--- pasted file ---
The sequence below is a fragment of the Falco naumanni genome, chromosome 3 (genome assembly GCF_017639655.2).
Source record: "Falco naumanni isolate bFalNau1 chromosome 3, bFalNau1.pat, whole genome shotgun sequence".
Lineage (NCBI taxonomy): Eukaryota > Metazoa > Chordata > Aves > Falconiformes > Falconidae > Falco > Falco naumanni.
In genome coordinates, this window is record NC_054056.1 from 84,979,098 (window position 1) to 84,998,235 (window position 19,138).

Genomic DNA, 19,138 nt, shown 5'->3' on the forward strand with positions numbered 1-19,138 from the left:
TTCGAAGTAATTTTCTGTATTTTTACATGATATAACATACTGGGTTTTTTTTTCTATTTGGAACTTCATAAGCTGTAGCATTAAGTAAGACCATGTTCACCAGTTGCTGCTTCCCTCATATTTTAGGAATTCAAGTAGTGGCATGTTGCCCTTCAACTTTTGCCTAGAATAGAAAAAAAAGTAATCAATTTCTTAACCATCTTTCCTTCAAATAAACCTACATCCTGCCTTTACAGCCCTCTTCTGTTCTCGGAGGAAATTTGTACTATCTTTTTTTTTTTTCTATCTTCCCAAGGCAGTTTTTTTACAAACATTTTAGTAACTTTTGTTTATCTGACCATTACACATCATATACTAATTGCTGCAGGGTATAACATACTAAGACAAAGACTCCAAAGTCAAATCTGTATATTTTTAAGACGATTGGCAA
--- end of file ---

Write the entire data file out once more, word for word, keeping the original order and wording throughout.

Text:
The sequence below is a fragment of the Falco naumanni genome, chromosome 3 (genome assembly GCF_017639655.2).
Source record: "Falco naumanni isolate bFalNau1 chromosome 3, bFalNau1.pat, whole genome shotgun sequence".
Lineage (NCBI taxonomy): Eukaryota > Metazoa > Chordata > Aves > Falconiformes > Falconidae > Falco > Falco naumanni.
In genome coordinates, this window is record NC_054056.1 from 84,979,098 (window position 1) to 84,998,235 (window position 19,138).

Genomic DNA, 19,138 nt, shown 5'->3' on the forward strand with positions numbered 1-19,138 from the left:
TTCGAAGTAATTTTCTGTATTTTTACATGATATAACATACTGGGTTTTTTTTTCTATTTGGAACTTCATAAGCTGTAGCATTAAGTAAGACCATGTTCACCAGTTGCTGCTTCCCTCATATTTTAGGAATTCAAGTAGTGGCATGTTGCCCTTCAACTTTTGCCTAGAATAGAAAAAAAAGTAATCAATTTCTTAACCATCTTTCCTTCAAATAAACCTACATCCTGCCTTTACAGCCCTCTTCTGTTCTCGGAGGAAATTTGTACTATCTTTTTTTTTTTTCTATCTTCCCAAGGCAGTTTTTTTACAAACATTTTAGTAACTTTTGTTTATCTGACCATTACACATCATATACTAATTGCTGCAGGGTATAACATACTAAGACAAAGACTCCAAAGTCAAATCTGTATATTTTTAAGACGATTGGCAA